#5 Replace the Water Filter
If the water from your fridge tastes or smells bad, you must inspect the filter.
Over time, your refrigerator’s water filter can become clogged with minerals and other contaminants. If you don’t replace your water filter every six months, the particles can build up and lead to a foul smell in your fridge, affecting the taste of your water and ice.
To replace the water filter, turn off the water supply and remove the old filter. Then, clean the area around the filter housing and install the replacement. Finally, turn on the water supply and run about two gallons of water to flush out any contaminants.
Note: The process of installing a new water filter can vary depending on your fridge’s model number. Please read the manufacturer’s manual for detailed instructions.
#6 Inspect the Internal Components
If you’ve tried all the fixes above, but your fridge still smells foul, then there’s probably an electrical issue.
A faulty fan motor, defrost heater or control board can emit a bad, burning smell. In such cases, you must check for any loose connections or damaged wires.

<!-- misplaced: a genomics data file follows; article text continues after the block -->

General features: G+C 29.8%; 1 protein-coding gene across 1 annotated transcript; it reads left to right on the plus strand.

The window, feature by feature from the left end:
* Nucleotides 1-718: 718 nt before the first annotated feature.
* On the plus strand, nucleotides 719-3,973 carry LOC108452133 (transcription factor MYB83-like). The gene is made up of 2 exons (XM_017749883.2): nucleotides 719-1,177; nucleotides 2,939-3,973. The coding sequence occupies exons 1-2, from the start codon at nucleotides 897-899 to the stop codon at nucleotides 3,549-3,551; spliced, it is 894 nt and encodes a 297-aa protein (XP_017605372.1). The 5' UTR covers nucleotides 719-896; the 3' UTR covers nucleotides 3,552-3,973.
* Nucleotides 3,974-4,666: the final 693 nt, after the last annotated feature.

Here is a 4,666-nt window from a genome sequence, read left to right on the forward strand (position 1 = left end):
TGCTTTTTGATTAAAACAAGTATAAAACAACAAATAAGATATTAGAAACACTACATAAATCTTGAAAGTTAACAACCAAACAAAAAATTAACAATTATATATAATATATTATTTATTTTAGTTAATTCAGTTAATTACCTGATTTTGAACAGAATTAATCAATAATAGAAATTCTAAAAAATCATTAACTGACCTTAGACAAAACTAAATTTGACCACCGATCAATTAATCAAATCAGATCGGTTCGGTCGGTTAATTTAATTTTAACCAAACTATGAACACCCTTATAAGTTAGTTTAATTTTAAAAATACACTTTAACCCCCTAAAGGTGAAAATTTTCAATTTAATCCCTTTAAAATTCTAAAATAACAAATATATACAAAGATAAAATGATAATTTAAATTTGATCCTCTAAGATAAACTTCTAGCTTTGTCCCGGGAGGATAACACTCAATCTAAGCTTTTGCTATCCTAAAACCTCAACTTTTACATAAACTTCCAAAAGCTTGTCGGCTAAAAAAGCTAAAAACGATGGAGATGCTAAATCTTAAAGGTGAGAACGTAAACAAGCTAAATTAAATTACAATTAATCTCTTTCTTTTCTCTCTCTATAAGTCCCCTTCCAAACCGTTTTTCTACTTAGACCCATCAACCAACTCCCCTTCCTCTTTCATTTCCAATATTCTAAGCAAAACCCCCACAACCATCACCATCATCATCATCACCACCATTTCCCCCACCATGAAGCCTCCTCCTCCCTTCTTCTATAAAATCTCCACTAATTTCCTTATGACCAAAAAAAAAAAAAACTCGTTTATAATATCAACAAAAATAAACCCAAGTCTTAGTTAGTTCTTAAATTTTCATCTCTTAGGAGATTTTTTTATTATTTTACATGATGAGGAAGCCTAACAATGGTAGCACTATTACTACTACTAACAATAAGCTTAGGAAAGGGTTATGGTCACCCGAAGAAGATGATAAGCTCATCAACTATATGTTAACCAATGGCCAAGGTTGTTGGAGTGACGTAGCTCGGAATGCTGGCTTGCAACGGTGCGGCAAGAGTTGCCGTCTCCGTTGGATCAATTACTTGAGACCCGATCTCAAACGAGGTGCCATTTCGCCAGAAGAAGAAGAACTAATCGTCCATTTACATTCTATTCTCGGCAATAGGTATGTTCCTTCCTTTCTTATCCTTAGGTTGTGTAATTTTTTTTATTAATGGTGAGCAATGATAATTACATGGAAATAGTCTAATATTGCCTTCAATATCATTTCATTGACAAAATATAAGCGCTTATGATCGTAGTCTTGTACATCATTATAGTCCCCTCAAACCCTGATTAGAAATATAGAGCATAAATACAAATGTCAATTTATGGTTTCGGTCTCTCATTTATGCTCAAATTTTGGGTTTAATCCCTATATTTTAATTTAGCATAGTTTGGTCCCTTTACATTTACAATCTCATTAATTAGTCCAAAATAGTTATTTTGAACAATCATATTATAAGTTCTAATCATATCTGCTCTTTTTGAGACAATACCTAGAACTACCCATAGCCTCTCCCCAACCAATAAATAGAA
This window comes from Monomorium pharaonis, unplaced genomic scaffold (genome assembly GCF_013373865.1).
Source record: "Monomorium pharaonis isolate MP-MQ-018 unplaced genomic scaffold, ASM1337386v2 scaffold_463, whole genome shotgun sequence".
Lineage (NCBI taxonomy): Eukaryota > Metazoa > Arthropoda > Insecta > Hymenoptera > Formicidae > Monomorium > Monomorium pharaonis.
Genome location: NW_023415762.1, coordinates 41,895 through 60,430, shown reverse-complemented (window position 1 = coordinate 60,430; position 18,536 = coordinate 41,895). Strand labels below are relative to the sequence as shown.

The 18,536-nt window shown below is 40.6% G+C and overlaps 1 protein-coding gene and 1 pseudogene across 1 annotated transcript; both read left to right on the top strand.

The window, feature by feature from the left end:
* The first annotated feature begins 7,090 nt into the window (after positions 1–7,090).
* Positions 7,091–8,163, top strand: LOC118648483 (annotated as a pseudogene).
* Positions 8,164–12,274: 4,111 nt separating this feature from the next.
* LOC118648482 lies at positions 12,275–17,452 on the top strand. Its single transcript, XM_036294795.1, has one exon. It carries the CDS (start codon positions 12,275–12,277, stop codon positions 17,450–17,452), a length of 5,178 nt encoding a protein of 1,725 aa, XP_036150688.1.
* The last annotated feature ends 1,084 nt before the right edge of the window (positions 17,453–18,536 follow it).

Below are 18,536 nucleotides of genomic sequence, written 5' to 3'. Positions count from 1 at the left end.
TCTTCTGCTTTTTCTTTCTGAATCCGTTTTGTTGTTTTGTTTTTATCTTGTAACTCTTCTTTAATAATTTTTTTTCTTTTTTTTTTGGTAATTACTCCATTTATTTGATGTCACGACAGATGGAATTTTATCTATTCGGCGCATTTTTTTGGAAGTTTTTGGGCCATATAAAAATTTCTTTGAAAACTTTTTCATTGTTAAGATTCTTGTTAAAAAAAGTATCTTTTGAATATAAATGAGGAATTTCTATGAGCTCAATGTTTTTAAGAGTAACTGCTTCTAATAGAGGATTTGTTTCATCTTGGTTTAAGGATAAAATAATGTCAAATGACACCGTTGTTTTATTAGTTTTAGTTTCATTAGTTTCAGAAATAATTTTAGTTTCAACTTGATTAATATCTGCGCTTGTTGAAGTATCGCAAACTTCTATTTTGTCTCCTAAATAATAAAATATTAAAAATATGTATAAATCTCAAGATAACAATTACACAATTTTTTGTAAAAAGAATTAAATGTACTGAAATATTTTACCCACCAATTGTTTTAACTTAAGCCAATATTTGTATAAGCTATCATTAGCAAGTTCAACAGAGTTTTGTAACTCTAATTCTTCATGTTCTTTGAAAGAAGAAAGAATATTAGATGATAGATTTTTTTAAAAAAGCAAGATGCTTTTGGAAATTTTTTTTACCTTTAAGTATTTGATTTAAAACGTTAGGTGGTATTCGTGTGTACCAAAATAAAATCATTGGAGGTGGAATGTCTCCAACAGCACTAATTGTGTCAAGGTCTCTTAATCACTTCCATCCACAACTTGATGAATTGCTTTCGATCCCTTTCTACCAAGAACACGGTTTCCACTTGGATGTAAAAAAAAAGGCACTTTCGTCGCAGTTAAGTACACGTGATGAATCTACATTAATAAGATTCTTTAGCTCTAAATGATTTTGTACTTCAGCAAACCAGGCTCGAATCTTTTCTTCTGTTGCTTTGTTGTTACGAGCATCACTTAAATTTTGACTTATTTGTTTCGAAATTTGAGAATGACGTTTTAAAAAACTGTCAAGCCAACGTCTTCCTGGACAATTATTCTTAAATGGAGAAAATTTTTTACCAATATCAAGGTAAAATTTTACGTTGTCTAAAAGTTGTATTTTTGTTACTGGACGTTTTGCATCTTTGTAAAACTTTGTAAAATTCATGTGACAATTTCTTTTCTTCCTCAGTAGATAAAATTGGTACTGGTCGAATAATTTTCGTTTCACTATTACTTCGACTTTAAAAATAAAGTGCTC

If you’re dealing with an electrical issue, I recommend calling a professional, as damaged wiring can pose a risk of electrical shock. Professionals are trained to diagnose and fix the issue accurately.
Wrapping Up: Keeping Your Fridge Fresh and Odor-Free
Hopefully, now you know how to eliminate the bad smell from your fridge.
Remember that if your fridge is smelling foul, you’ll need to remove any spoiled food and clean the unit thoroughly with vinegar and warm water. Don’t forget to use an odor absorber, such as newspaper, baking soda, or charcoal briquettes, to eliminate any lingering smell.
It’s also important to ensure proper airflow, set the correct temperature, and check the internal components if the foul smell persists.
Thank you so much for taking the time to read this article. If you ever experience a different issue with your refrigerator, please check out our site.